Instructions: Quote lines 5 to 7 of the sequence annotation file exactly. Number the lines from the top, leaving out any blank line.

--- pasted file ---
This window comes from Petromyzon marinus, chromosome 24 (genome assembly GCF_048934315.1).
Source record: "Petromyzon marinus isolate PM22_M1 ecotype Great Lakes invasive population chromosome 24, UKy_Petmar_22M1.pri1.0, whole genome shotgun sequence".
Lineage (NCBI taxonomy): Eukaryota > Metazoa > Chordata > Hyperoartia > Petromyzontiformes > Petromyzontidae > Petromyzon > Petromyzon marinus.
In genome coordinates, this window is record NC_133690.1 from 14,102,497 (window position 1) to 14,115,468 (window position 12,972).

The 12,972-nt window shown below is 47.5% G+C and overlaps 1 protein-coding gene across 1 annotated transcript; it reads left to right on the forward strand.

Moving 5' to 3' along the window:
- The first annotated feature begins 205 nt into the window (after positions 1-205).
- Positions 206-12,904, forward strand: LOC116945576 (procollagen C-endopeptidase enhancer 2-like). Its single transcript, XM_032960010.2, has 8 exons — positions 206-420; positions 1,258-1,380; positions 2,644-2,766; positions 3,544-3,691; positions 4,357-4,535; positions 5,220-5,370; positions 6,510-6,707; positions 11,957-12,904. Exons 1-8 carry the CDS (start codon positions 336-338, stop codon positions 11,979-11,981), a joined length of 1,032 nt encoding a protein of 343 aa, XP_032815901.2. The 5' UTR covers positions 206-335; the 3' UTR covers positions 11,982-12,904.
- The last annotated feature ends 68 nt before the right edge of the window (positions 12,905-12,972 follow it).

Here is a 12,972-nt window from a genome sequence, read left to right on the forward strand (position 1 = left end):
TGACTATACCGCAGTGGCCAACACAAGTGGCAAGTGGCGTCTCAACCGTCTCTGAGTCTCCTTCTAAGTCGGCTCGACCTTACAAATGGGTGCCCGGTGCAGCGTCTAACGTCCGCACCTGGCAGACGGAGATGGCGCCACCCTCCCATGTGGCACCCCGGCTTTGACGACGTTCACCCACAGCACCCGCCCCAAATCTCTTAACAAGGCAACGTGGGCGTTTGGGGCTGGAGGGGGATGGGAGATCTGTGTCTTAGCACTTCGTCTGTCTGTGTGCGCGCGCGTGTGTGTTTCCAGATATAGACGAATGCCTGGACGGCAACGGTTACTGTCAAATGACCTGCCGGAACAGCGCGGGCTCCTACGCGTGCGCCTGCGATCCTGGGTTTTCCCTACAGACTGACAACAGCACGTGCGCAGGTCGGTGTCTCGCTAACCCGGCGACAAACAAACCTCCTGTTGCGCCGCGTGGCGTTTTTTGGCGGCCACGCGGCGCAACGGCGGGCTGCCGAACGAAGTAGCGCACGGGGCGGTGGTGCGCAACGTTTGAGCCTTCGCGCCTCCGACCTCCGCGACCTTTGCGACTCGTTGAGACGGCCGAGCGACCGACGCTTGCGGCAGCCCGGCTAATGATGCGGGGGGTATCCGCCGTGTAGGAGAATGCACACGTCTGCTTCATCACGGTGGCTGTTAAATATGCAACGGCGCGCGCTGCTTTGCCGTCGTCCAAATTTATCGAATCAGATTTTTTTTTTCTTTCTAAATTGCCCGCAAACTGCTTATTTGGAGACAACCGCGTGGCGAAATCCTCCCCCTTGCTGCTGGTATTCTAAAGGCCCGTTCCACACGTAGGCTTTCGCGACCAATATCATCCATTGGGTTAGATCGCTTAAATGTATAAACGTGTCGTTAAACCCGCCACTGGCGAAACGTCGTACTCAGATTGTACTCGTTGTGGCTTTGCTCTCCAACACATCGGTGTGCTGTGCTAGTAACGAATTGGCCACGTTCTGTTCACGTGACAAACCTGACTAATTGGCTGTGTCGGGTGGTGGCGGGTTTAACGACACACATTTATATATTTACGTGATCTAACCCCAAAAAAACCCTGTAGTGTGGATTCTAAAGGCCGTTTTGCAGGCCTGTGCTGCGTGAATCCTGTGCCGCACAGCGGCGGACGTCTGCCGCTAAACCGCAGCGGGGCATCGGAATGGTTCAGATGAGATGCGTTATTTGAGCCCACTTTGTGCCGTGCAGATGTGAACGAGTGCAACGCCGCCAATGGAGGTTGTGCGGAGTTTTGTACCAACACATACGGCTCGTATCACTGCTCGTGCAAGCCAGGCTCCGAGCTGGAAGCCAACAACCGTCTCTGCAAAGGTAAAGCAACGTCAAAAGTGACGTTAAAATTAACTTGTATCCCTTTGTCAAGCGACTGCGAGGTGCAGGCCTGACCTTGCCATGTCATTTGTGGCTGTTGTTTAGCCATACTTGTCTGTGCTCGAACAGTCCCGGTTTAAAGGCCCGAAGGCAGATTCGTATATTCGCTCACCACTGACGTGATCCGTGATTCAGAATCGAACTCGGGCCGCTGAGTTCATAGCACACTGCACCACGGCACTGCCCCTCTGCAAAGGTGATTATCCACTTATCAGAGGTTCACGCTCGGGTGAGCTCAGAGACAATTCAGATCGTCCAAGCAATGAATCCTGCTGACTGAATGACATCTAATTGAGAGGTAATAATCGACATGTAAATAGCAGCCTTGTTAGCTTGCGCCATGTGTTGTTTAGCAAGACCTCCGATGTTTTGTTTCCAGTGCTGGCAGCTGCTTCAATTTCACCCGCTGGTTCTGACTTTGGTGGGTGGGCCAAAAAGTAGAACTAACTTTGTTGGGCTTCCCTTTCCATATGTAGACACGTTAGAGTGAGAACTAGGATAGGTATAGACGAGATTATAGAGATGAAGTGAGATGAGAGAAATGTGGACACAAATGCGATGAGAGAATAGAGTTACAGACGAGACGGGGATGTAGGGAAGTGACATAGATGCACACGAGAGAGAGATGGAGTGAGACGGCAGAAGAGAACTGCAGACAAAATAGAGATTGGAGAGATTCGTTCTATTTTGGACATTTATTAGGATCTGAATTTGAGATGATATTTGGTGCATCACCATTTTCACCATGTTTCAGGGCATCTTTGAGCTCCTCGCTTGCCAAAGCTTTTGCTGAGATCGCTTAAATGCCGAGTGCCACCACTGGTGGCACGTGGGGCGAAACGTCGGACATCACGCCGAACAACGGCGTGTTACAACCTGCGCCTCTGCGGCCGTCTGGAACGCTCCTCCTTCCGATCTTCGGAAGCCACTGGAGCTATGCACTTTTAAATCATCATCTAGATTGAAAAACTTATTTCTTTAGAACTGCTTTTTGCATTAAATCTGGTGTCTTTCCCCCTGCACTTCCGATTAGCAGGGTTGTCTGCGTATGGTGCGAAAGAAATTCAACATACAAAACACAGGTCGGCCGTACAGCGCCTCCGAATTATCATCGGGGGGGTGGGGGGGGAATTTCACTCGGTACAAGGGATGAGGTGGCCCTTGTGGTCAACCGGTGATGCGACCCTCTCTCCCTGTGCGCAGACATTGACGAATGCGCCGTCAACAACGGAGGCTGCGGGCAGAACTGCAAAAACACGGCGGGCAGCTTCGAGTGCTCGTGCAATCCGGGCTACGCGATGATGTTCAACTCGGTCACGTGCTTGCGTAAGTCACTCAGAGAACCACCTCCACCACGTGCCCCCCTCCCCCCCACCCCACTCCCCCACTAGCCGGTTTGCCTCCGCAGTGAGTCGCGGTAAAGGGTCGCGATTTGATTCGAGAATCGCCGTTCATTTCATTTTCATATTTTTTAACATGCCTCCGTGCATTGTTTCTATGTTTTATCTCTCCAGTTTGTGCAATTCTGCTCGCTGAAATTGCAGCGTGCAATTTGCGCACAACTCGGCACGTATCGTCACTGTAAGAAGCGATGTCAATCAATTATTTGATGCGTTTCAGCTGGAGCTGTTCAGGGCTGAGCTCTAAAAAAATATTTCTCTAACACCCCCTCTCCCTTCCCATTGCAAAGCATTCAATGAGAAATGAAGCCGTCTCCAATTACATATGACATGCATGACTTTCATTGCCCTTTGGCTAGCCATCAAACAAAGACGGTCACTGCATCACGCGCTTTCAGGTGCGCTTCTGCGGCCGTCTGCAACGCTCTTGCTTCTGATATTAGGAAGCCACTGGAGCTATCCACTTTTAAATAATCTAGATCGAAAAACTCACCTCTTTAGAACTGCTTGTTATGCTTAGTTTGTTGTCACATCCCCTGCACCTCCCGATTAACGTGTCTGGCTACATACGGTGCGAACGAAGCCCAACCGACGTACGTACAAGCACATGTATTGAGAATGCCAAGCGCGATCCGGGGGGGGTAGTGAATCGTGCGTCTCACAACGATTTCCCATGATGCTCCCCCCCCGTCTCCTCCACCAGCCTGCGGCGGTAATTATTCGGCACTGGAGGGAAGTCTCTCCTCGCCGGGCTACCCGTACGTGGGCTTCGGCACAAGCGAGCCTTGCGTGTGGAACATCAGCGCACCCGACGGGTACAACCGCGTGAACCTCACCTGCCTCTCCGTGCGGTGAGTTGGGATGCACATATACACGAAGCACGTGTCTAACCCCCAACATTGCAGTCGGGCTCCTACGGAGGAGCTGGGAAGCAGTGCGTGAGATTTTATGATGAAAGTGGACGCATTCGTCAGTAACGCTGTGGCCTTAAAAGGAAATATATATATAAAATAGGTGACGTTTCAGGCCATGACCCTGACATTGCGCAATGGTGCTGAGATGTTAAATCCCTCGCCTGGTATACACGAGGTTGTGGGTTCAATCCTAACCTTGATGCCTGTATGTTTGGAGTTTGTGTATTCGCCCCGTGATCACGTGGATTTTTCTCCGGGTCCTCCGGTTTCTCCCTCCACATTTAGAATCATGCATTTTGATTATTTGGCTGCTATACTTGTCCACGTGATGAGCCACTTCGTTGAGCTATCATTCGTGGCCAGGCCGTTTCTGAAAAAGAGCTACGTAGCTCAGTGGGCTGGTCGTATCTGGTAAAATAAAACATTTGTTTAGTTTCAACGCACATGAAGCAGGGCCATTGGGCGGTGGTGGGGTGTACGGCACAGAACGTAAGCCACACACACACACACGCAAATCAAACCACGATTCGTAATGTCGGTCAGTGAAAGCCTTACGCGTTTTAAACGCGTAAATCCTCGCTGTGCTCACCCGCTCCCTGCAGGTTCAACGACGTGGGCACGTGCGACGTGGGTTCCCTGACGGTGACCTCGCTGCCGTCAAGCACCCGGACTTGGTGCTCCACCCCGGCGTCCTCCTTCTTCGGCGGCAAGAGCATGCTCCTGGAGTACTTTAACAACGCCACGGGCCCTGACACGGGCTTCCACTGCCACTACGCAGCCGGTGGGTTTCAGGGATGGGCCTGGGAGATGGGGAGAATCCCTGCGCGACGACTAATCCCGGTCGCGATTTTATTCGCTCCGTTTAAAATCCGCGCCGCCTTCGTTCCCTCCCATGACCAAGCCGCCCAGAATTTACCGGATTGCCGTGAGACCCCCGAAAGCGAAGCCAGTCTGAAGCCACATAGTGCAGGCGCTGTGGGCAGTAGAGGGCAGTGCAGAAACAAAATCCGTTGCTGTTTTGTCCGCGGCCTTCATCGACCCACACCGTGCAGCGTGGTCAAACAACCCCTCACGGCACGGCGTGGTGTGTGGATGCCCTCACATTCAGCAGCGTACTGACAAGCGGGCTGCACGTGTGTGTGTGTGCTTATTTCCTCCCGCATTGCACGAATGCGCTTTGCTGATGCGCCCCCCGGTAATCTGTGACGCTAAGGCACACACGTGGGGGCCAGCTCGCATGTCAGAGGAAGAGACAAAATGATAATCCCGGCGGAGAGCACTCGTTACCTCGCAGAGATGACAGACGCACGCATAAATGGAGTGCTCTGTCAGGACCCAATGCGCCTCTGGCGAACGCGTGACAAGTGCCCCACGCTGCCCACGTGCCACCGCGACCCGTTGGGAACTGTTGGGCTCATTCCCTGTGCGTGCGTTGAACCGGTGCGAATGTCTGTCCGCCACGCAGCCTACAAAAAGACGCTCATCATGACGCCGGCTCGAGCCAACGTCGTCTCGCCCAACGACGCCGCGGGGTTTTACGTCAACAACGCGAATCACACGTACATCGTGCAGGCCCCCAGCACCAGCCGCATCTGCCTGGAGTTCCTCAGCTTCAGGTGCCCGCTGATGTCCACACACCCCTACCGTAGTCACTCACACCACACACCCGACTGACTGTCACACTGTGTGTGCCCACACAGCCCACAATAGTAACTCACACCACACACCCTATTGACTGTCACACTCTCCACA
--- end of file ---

The 12,972-nt window shown below is 47.5% G+C and overlaps 1 protein-coding gene across 1 annotated transcript; it reads left to right on the forward strand.

Moving 5' to 3' along the window:
- The first annotated feature begins 205 nt into the window (after positions 1-205).